The below commentary from Julius Baer will talk about the current state of US government bonds, dropping oil prices and the performance of gold.
US Government Bonds: Even more under the control of the Fed
The US Federal Reserve (Fed) is increasing its influence on the US Treasury market. We still wait for the US central bank to enter the corporate bond market and to lower credit spreads, and thus maintain our preference for moderate credit risk.
Jim Bianco of Arbor Research, a well-known observer of the US bond market, concludes that US Treasury bonds will remain on the market on average only 30 minutes, the time span between the end of the Treasury refinancing auctions and the Fed New York purchase auction. Given that the latter has the authority for de facto unlimited purchases, the only question is on the yield level the two parties agree upon. In a further step to complete its control over the US Treasury market, the Fed offers refinancing repos to foreign central banks. Foreign central banks have sold USD 121 billion of Treasuries according to the weekly Fed figures of custody holdings. With the generous offering of a refinancing facility, the foreign central bank can use their Treasury holdings as collateral and get USD funding without selling at favourable conditions. With this, the Fed has sidelined one more actor on the Treasury market. It is only a question of time until the Fed has the legal framework done to enter the corporate bond market. We expect credit spreads of investment-grade bonds to compress once the Fed starts its purchases in earnest.
Markus Allenspach, Head Fixed Income Research, Julius Baer
Oil: Pricer for production shut down
Oil prices dropped to new multi-year lows earlier this week as oil demand drops of a cliff with the global economy grinding to halt. Brent oil prices at around USD 25 per barrel translate into much lower prices for regional grades, forcing production shut-ins around the globe. We see oil prices continuing to swing wildly in the very near term, followed by a slow recovery beyond USD 30 per barrel by mid-year.
Oil prices remain heavily depressed, as large parts of the global economy are coming to standstill and oil demand is dropping of a cliff. Front-month futures prices dropped to multi-year lows earlier this week ahead of the contract expiry, which raised headlines. The oil business rests on comparably long investment decision times and thus supply reacts to changes in demand only with a time lag. In consequence, the price moves needed to force production adjustments to changed market conditions can be very wild, just as we witness these days. Current price levels at around USD 25 per barrel translate into much lower oil prices relevant for physical trading in some regions. Oil prices for certain Canadian grades, for example, trade below USD 10 per barrel, of course also because of their minor quality. The oil market has repriced to levels were producers are forced to shut in output as even cash costs are no longer covered. While the pain immediately hits in the North American shale business, where cash and total costs are closer together, the suffering of the petro-nations comes more slowly but is likely to be longer-lasting. With the market mood as bearish as it gets and prices forcing a supply reduction, we see overall more upside than downside from today’s levels for the longer term. However, the double shock of the pandemic and oil politics suggests that oil prices will continue to swing wildly in the very near term. Investors should note that the pronouncedly upward-sloping futures curve limits the return potential of positions geared towards higher oil prices.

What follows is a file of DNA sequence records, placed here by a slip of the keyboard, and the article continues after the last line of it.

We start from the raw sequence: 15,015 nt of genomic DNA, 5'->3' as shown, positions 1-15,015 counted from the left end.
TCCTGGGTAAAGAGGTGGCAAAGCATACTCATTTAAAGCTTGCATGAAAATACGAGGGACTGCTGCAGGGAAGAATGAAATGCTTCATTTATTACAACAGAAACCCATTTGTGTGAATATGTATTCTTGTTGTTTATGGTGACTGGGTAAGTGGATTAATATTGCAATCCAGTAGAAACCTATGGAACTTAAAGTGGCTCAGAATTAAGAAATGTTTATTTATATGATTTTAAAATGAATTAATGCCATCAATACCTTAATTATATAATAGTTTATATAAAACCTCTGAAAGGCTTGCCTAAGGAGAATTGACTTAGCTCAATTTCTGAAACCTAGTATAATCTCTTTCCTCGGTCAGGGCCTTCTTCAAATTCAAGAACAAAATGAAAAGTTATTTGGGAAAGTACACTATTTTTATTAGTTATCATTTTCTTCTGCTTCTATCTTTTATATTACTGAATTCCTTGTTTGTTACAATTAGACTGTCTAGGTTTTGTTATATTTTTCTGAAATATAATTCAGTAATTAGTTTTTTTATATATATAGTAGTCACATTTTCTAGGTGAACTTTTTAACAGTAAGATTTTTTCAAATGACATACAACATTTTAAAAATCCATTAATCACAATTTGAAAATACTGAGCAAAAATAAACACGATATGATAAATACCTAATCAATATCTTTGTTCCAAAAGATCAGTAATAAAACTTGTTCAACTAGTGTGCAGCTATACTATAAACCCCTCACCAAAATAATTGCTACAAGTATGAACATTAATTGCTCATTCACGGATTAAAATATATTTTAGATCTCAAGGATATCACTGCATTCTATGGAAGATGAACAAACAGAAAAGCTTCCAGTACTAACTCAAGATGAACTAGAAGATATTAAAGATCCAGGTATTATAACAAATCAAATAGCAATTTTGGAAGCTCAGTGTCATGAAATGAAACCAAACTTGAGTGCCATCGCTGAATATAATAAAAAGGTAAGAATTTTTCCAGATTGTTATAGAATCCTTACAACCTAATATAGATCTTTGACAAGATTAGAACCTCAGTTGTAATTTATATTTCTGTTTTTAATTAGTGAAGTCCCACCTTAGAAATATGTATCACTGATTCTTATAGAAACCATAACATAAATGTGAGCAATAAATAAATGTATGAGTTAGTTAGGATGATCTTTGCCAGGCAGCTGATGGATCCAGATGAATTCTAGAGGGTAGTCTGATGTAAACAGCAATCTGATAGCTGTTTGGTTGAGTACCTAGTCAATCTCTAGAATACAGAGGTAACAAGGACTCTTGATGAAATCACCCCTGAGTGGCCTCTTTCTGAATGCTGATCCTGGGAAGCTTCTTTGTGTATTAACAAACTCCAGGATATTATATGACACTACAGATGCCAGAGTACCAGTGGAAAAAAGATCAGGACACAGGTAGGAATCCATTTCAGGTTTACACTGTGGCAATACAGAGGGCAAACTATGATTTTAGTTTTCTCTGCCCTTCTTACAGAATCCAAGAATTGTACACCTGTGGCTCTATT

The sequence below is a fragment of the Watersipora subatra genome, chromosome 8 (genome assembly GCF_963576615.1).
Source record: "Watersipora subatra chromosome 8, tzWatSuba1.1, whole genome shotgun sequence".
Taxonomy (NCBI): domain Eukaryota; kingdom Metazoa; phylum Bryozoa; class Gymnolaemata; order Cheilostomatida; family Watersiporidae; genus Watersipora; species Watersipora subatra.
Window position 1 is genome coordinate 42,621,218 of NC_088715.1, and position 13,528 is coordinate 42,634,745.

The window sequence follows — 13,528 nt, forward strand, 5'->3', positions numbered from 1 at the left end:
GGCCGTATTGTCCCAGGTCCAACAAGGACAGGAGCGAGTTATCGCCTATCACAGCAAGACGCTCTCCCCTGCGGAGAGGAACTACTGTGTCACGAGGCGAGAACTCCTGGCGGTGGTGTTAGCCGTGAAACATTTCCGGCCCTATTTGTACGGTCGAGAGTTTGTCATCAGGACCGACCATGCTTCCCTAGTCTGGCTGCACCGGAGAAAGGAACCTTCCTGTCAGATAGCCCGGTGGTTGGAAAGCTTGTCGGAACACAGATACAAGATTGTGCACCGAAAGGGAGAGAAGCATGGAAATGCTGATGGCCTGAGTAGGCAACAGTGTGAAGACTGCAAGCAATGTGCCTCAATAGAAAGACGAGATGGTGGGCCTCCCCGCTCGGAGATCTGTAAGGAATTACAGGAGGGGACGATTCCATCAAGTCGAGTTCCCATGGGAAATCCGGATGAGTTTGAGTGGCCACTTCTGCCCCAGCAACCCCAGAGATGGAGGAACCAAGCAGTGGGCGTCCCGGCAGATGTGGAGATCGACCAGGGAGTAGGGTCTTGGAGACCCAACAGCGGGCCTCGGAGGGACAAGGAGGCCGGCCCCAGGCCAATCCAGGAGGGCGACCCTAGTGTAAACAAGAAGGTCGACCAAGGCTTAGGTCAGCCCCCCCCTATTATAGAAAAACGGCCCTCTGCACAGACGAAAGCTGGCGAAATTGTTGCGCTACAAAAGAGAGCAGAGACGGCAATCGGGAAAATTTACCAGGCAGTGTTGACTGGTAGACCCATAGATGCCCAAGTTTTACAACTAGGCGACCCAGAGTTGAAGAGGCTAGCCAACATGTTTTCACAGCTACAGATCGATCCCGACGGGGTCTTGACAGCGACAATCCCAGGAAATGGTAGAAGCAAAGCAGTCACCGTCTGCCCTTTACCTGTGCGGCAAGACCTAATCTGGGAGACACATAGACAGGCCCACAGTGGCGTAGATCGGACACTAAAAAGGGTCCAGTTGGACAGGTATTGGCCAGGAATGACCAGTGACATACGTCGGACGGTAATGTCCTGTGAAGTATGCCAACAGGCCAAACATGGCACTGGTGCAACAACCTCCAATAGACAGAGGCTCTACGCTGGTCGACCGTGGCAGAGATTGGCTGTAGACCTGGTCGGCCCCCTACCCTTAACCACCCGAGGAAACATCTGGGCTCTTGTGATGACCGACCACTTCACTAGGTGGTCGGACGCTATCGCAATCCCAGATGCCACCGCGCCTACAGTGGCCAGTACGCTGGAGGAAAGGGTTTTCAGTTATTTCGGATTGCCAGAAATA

Norbert Rücker, Head Economics and Next Generation Research, Julius Baer
Gold: Another strange day
While there were some days during which gold did not perform as expected during the corona crisis, overall it once again underpinned its status as a safe haven. As the global recession unfolds, we still see more upside than downside for gold and maintain our Constructive view. Meanwhile, coin price premiums have shot up, reflecting constraints to air travel and refinery closures but not pointing to a shortage of gold in general.
Since the outbreak of the corona crisis in financial markets, there were some days during which gold did not perform as expected. Its price performance seemed strange at first sight but could be explained by forced selling or massive moves in real US bond yields. Yesterday was another strange day with prices down almost 3%. Looking across gold’s typical drivers, neither the US dollar nor US bond yields nor the mood in financial markets are able to explain such a decline. One possible but not very satisfying explanation is quarter-end rebalancing of portfolios. That said, gold once again underpinned its status as a safe haven during the current corona crisis, rising slightly since the outbreak while equities fell heavily. As the global recession unfolds and as uncertainties remain very high in financial markets, we still see more upside than downside for gold and maintain our Constructive view. However, only if the situation moves out of hand and the expected short and sharp recession turns into a longer-lasting depression, gold’s all-time high could come into reach. Meanwhile, the constraints to global air travel and the closures of gold refineries are showing up in product price premiums. A case in point is the American Eagle coin, which is sold at a 6% premium to the gold price, the highest level since the Great Financial Crisis. However, this does not point to a shortage of gold in general but of certain products in particular. Most importantly, these premiums should not be permanent.
Carsten Menke, Head Next Generation Research, Julius Baer